Shaping the community through speech

Spring Convocation Q&A with MSc SLP graduate Nicole Salvador

23 June 2021

What is your previous degree?
Bachelor of Arts in Psychology from the U of A

Why did you choose the University of Alberta’s Faculty of Rehabilitation Medicine?
I chose it because of the extensive clinical training and opportunities for interdisciplinary collaboration in communication sciences and disorders.

What is the most remarkable thing you learned as a student?
I learned that despite the hours of reading, listening to lectures and discussing theories, there is only so much that we know. What I took from my experience as a student is that it’s okay to not know the answers. I learned that one of the essential skills to have as a clinician and researcher is knowing where to get information and who to reach out to.

What is one of your fondest memories of the program?
Sharing laughs with our professors, spending time with my cohort, watching my colleagues grow into caring and compassionate clinicians, and building connections with clients from all walks of life.

What was your favourite work placement and why?
All my placements were amazing! I especially enjoyed being at Corbett Clinic and running a reading and conversation group for people with aphasia. The clients I worked with had so many experiences and wisdom to share that every session was a learning opportunity for me.

Did you face any significant challenges, and if so, how did you deal with them?
Being able to balance work and life’s unexpected curveballs was one of the challenges that came up in my program. I learned that it’s okay to have someone listen to your thoughts and help you walk through your anxieties. I learned that it’s okay for things not to make sense for a bit, but with time to process, you understand and it gets better. I have so much respect for people who are able to soar high and excel in their work despite adversity.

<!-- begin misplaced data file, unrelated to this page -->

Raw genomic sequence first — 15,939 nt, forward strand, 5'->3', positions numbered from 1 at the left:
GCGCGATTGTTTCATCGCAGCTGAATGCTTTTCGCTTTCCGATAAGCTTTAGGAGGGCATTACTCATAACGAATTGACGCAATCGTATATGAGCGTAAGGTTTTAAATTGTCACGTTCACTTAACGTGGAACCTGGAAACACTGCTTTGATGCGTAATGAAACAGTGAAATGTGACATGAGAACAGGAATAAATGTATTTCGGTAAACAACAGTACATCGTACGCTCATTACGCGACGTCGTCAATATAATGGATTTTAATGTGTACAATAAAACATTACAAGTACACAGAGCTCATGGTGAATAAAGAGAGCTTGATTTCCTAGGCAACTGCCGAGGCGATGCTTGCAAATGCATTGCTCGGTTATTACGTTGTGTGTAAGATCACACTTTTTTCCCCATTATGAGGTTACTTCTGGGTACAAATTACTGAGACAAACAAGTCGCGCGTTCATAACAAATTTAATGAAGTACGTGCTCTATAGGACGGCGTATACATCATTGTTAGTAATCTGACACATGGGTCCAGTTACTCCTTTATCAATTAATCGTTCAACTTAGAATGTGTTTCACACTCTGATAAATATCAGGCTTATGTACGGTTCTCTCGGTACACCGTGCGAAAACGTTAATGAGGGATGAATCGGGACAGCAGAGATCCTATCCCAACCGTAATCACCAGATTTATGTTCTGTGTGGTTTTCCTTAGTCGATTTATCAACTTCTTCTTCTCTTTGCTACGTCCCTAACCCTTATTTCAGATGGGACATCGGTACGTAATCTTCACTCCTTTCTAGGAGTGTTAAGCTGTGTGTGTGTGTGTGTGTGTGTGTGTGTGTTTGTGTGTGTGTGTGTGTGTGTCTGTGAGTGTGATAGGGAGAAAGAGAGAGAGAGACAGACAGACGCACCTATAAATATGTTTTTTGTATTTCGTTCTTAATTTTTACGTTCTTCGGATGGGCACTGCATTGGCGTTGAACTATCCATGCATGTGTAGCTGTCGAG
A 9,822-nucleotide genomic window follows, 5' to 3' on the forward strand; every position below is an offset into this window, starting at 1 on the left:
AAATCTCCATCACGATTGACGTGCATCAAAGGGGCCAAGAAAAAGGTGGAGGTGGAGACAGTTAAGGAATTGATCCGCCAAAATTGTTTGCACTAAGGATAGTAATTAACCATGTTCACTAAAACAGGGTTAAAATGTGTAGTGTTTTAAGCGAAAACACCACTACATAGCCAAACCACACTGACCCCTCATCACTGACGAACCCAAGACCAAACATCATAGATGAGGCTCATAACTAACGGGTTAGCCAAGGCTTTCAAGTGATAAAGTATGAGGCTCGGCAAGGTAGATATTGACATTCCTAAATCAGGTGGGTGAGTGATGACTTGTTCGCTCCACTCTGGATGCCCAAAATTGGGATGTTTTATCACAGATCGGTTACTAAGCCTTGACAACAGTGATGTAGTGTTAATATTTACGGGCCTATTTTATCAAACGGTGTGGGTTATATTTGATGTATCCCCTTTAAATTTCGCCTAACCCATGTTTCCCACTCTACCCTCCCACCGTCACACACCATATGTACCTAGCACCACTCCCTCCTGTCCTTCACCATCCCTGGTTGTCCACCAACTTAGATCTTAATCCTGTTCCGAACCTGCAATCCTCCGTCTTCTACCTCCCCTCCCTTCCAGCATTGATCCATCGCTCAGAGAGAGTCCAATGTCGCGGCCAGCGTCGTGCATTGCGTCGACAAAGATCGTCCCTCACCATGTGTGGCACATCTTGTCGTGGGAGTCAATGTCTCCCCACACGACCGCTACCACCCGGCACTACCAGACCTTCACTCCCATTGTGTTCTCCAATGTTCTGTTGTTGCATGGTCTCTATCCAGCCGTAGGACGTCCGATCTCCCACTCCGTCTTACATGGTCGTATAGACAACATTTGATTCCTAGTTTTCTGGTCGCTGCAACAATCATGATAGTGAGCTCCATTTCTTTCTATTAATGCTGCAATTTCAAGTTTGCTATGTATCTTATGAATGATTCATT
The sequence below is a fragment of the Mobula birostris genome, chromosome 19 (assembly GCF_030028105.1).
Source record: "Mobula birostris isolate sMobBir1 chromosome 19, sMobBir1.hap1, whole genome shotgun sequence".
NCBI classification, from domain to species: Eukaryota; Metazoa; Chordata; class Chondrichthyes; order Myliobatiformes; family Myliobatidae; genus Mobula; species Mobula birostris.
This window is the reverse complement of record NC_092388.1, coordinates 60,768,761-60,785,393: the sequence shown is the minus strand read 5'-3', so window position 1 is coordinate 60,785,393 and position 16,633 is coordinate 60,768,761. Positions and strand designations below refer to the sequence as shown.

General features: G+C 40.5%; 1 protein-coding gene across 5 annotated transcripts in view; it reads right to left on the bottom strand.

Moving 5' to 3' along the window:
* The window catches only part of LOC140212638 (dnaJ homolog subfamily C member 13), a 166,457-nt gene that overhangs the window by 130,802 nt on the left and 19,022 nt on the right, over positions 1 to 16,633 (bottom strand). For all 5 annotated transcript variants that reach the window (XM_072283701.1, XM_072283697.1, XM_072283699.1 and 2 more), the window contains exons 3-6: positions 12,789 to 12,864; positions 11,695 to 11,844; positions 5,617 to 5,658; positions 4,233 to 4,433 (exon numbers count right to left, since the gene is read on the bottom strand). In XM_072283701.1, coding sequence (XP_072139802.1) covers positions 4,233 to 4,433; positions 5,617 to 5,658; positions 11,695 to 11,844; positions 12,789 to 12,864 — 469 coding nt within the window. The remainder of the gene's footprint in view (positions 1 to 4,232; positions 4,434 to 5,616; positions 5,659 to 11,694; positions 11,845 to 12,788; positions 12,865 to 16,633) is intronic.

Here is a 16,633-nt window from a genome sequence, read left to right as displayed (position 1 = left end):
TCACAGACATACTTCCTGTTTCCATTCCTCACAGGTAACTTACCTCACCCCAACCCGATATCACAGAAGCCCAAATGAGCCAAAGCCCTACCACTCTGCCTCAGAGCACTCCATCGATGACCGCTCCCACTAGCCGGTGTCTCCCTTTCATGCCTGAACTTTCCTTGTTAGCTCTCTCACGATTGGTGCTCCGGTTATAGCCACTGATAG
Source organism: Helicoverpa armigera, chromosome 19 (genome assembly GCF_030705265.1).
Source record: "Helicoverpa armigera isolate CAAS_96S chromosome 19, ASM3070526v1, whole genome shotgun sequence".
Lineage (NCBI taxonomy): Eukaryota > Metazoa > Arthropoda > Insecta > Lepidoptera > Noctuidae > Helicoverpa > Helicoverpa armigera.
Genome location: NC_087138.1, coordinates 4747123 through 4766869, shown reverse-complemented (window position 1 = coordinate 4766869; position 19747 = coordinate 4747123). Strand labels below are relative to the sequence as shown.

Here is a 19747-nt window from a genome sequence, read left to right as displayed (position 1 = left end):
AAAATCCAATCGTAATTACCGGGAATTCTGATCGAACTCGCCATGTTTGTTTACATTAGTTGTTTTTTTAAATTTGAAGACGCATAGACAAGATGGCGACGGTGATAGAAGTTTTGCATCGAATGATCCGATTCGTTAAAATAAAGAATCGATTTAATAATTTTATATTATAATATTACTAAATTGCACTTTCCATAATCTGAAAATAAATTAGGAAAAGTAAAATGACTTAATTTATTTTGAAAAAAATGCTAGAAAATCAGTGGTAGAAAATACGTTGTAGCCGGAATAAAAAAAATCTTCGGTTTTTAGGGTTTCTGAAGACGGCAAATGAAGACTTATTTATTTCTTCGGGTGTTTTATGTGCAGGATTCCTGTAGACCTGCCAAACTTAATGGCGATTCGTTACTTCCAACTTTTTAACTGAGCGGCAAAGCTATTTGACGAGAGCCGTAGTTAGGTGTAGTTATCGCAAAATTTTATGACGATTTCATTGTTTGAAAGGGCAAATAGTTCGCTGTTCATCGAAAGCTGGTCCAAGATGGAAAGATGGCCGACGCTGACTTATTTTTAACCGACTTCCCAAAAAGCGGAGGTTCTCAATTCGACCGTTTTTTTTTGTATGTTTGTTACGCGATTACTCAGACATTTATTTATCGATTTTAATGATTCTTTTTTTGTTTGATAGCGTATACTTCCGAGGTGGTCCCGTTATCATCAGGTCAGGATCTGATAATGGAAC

What are you doing now? What is next for you?
I work as a registered speech-language pathologist (SLP) with children at a local school division and privately as well. I hope to continue refining my skills in the assessment and treatment of communication disorders.

What are your long-term goals and aspirations?
I was born and raised in the Philippines, and a long-term goal of mine is to be able to share the expertise and knowledge that I’ve gained here in Canada with SLP trainees and families in the Philippines. My hope is to also work to advocate for equity, diversity and inclusion in my field, and in the educational policies that shape the way children and society think.

What piece of advice do you wish someone had given you when you started your degree?
Take a break after undergrad and gain work experience. Coming back to grad school with some prior practical knowledge was very helpful in understanding how theory translates to everyday practice. Also, visualizing where you want to be in the next few years is a great way to motivate you as you pursue your passion.